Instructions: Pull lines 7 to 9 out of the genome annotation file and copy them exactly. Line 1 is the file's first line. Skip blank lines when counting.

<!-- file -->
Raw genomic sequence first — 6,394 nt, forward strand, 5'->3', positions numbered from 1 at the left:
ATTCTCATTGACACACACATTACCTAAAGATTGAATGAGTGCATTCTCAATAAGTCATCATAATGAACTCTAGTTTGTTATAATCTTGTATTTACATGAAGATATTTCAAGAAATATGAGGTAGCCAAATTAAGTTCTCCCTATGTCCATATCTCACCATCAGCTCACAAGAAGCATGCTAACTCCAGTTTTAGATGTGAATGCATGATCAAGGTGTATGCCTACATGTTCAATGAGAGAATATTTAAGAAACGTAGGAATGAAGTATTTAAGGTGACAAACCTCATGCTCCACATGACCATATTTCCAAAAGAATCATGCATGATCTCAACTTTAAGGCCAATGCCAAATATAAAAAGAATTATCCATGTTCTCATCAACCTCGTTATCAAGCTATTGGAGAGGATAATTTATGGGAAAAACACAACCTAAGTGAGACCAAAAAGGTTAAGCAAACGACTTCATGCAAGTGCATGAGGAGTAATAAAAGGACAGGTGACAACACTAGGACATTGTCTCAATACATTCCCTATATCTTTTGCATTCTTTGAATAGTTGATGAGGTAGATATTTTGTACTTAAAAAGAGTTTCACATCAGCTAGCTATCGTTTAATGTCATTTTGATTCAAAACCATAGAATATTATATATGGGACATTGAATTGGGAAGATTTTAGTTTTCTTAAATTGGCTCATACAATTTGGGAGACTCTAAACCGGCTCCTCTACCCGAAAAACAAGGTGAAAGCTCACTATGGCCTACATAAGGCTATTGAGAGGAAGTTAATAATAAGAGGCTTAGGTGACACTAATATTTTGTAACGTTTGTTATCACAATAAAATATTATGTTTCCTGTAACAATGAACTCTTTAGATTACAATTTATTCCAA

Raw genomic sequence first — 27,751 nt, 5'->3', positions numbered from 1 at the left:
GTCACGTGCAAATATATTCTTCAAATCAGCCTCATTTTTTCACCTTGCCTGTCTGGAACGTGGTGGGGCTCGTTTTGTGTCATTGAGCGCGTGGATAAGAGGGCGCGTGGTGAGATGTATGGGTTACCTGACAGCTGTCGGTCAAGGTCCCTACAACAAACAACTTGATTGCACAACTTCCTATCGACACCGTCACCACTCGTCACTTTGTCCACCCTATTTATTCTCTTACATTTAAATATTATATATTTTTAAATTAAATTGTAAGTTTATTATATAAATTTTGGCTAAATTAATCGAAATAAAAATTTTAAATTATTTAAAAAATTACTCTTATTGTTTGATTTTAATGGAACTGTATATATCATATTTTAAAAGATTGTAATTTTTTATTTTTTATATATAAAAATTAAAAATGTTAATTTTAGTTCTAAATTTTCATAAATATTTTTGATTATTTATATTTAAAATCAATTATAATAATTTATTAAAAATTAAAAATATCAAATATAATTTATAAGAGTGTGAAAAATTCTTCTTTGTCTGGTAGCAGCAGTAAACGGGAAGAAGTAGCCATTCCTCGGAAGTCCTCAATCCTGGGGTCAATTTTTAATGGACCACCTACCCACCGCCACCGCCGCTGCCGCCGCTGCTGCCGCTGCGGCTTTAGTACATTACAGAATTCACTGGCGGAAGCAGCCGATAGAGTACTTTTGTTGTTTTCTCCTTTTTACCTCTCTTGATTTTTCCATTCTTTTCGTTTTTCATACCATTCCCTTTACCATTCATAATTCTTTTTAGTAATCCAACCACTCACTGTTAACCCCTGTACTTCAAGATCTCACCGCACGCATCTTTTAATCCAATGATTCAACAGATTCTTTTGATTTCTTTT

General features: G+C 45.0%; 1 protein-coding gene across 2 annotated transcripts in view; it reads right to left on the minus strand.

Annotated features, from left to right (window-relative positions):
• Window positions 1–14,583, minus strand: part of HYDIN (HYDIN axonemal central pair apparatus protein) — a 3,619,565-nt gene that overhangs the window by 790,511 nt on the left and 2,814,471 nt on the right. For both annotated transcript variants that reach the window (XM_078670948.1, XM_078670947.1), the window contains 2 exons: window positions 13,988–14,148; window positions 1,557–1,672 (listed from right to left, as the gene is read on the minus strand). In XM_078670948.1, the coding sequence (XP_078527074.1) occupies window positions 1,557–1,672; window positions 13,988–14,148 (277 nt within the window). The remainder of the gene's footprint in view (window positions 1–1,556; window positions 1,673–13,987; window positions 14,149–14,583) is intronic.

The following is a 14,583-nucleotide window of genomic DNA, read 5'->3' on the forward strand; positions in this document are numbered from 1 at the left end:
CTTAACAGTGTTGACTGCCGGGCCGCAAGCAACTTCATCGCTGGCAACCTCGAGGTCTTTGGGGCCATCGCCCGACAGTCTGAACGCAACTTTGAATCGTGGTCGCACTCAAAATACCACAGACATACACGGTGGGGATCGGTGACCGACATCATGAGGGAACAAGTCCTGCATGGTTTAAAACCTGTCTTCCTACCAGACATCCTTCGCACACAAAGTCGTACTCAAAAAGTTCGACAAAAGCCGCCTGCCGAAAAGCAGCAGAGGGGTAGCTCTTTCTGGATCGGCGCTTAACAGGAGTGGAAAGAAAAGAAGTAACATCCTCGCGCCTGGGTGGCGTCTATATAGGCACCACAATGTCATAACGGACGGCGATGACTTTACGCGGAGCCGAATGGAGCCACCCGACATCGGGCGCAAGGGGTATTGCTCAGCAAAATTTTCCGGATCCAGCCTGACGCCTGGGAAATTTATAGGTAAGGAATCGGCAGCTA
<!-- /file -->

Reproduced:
• Window positions 1–14,583, minus strand: part of HYDIN (HYDIN axonemal central pair apparatus protein) — a 3,619,565-nt gene that overhangs the window by 790,511 nt on the left and 2,814,471 nt on the right. For both annotated transcript variants that reach the window (XM_078670948.1, XM_078670947.1), the window contains 2 exons: window positions 13,988–14,148; window positions 1,557–1,672 (listed from right to left, as the gene is read on the minus strand). In XM_078670948.1, the coding sequence (XP_078527074.1) occupies window positions 1,557–1,672; window positions 13,988–14,148 (277 nt within the window). The remainder of the gene's footprint in view (window positions 1–1,556; window positions 1,673–13,987; window positions 14,149–14,583) is intronic.

The following is a 14,583-nucleotide window of genomic DNA, read 5'->3' on the forward strand; positions in this document are numbered from 1 at the left end:
CTTAACAGTGTTGACTGCCGGGCCGCAAGCAACTTCATCGCTGGCAACCTCGAGGTCTTTGGGGCCATCGCCCGACAGTCTGAACGCAACTTTGAATCGTGGTCGCACTCAAAATACCACAGACATACACGGTGGGGATCGGTGACCGACATCATGAGGGAACAAGTCCTGCATGGTTTAAAACCTGTCTTCCTACCAGACATCCTTCGCACACAAAGTCGTACTCAAAAAGTTCGACAAAAGCCGCCTGCCGAAAAGCAGCAGAGGGGTAGCTCTTTCTGGATCGGCGCTTAACAGGAGTGGAAAGAAAAGAAGTAACATCCTCGCGCCTGGGTGGCGTCTATATAGGCACCACAATGTCATAACGGACGGCGATGACTTTACGCGGAGCCGAATGGAGCCACCCGACATCGGGCGCAAGGGGTATTGCTCAGCAAAATTTTCCGGATCCAGCCTGACGCCTGGGAAATTTATAGGTAAGGAATCGGCAGCTA